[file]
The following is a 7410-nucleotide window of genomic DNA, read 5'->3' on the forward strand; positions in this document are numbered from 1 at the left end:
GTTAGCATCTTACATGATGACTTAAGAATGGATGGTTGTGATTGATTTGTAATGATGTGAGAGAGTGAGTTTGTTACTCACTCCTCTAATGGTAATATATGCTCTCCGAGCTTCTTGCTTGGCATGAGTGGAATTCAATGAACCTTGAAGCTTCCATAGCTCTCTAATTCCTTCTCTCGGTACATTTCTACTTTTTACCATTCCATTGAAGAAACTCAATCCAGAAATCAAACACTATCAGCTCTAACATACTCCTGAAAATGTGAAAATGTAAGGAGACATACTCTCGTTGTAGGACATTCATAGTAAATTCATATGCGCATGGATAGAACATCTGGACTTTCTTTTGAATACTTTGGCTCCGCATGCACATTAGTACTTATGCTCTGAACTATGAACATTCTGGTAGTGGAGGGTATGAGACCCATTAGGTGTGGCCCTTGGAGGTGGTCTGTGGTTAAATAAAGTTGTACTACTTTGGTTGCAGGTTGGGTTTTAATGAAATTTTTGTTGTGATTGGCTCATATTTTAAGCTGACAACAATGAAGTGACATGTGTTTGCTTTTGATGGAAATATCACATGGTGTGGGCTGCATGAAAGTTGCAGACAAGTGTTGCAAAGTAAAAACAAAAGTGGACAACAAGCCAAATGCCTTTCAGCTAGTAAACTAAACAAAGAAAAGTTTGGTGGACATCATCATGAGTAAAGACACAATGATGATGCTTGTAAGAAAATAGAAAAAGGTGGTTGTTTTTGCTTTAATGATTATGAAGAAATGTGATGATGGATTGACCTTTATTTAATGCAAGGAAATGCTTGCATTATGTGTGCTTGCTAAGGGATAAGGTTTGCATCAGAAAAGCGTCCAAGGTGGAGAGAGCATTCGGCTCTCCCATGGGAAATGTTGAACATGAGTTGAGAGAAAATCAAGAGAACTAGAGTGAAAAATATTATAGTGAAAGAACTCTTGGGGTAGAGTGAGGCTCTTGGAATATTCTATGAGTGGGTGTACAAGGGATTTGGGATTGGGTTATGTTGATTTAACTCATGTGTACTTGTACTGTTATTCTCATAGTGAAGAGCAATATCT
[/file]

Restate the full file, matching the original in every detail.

The following is a 7410-nucleotide window of genomic DNA, read 5'->3' on the forward strand; positions in this document are numbered from 1 at the left end:
GTTAGCATCTTACATGATGACTTAAGAATGGATGGTTGTGATTGATTTGTAATGATGTGAGAGAGTGAGTTTGTTACTCACTCCTCTAATGGTAATATATGCTCTCCGAGCTTCTTGCTTGGCATGAGTGGAATTCAATGAACCTTGAAGCTTCCATAGCTCTCTAATTCCTTCTCTCGGTACATTTCTACTTTTTACCATTCCATTGAAGAAACTCAATCCAGAAATCAAACACTATCAGCTCTAACATACTCCTGAAAATGTGAAAATGTAAGGAGACATACTCTCGTTGTAGGACATTCATAGTAAATTCATATGCGCATGGATAGAACATCTGGACTTTCTTTTGAATACTTTGGCTCCGCATGCACATTAGTACTTATGCTCTGAACTATGAACATTCTGGTAGTGGAGGGTATGAGACCCATTAGGTGTGGCCCTTGGAGGTGGTCTGTGGTTAAATAAAGTTGTACTACTTTGGTTGCAGGTTGGGTTTTAATGAAATTTTTGTTGTGATTGGCTCATATTTTAAGCTGACAACAATGAAGTGACATGTGTTTGCTTTTGATGGAAATATCACATGGTGTGGGCTGCATGAAAGTTGCAGACAAGTGTTGCAAAGTAAAAACAAAAGTGGACAACAAGCCAAATGCCTTTCAGCTAGTAAACTAAACAAAGAAAAGTTTGGTGGACATCATCATGAGTAAAGACACAATGATGATGCTTGTAAGAAAATAGAAAAAGGTGGTTGTTTTTGCTTTAATGATTATGAAGAAATGTGATGATGGATTGACCTTTATTTAATGCAAGGAAATGCTTGCATTATGTGTGCTTGCTAAGGGATAAGGTTTGCATCAGAAAAGCGTCCAAGGTGGAGAGAGCATTCGGCTCTCCCATGGGAAATGTTGAACATGAGTTGAGAGAAAATCAAGAGAACTAGAGTGAAAAATATTATAGTGAAAGAACTCTTGGGGTAGAGTGAGGCTCTTGGAATATTCTATGAGTGGGTGTACAAGGGATTTGGGATTGGGTTATGTTGATTTAACTCATGTGTACTTGTACTGTTATTCTCATAGTGAAGAGCAATATCT